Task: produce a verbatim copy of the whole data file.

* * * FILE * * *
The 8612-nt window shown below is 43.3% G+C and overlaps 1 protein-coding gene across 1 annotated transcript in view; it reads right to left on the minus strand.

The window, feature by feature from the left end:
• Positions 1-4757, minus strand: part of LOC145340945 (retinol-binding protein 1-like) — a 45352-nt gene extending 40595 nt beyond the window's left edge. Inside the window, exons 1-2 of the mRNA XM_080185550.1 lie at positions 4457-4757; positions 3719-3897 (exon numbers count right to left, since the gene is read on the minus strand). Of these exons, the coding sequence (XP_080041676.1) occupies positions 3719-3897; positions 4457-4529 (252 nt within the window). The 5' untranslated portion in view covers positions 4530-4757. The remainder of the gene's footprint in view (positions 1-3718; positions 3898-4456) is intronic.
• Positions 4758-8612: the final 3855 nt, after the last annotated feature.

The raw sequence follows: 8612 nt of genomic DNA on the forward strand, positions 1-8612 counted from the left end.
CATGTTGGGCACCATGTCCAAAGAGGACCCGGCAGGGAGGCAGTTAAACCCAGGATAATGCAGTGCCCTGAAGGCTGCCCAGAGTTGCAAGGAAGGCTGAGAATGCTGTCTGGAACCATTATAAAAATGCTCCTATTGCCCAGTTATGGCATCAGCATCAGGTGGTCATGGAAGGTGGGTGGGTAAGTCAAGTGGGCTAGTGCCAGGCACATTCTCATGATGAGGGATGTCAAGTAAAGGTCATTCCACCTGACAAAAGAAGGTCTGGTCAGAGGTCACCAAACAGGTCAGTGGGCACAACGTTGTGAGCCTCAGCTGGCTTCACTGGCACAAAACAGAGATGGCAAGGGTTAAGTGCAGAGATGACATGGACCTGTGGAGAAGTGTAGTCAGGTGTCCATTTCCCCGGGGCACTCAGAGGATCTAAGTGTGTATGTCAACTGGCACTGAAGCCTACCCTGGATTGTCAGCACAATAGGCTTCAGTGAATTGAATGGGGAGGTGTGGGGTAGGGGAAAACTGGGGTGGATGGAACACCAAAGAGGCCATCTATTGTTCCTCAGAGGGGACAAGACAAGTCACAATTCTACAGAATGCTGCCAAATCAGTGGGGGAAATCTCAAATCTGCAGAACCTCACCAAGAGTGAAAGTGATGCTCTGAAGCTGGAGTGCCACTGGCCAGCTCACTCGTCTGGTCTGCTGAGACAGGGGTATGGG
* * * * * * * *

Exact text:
The 8612-nt window shown below is 43.3% G+C and overlaps 1 protein-coding gene across 1 annotated transcript in view; it reads right to left on the minus strand.

The window, feature by feature from the left end:
• Positions 1-4757, minus strand: part of LOC145340945 (retinol-binding protein 1-like) — a 45352-nt gene extending 40595 nt beyond the window's left edge. Inside the window, exons 1-2 of the mRNA XM_080185550.1 lie at positions 4457-4757; positions 3719-3897 (exon numbers count right to left, since the gene is read on the minus strand). Of these exons, the coding sequence (XP_080041676.1) occupies positions 3719-3897; positions 4457-4529 (252 nt within the window). The 5' untranslated portion in view covers positions 4530-4757. The remainder of the gene's footprint in view (positions 1-3718; positions 3898-4456) is intronic.
• Positions 4758-8612: the final 3855 nt, after the last annotated feature.

The raw sequence follows: 8612 nt of genomic DNA on the forward strand, positions 1-8612 counted from the left end.
CATGTTGGGCACCATGTCCAAAGAGGACCCGGCAGGGAGGCAGTTAAACCCAGGATAATGCAGTGCCCTGAAGGCTGCCCAGAGTTGCAAGGAAGGCTGAGAATGCTGTCTGGAACCATTATAAAAATGCTCCTATTGCCCAGTTATGGCATCAGCATCAGGTGGTCATGGAAGGTGGGTGGGTAAGTCAAGTGGGCTAGTGCCAGGCACATTCTCATGATGAGGGATGTCAAGTAAAGGTCATTCCACCTGACAAAAGAAGGTCTGGTCAGAGGTCACCAAACAGGTCAGTGGGCACAACGTTGTGAGCCTCAGCTGGCTTCACTGGCACAAAACAGAGATGGCAAGGGTTAAGTGCAGAGATGACATGGACCTGTGGAGAAGTGTAGTCAGGTGTCCATTTCCCCGGGGCACTCAGAGGATCTAAGTGTGTATGTCAACTGGCACTGAAGCCTACCCTGGATTGTCAGCACAATAGGCTTCAGTGAATTGAATGGGGAGGTGTGGGGTAGGGGAAAACTGGGGTGGATGGAACACCAAAGAGGCCATCTATTGTTCCTCAGAGGGGACAAGACAAGTCACAATTCTACAGAATGCTGCCAAATCAGTGGGGGAAATCTCAAATCTGCAGAACCTCACCAAGAGTGAAAGTGATGCTCTGAAGCTGGAGTGCCACTGGCCAGCTCACTCGTCTGGTCTGCTGAGACAGGGGTATGGG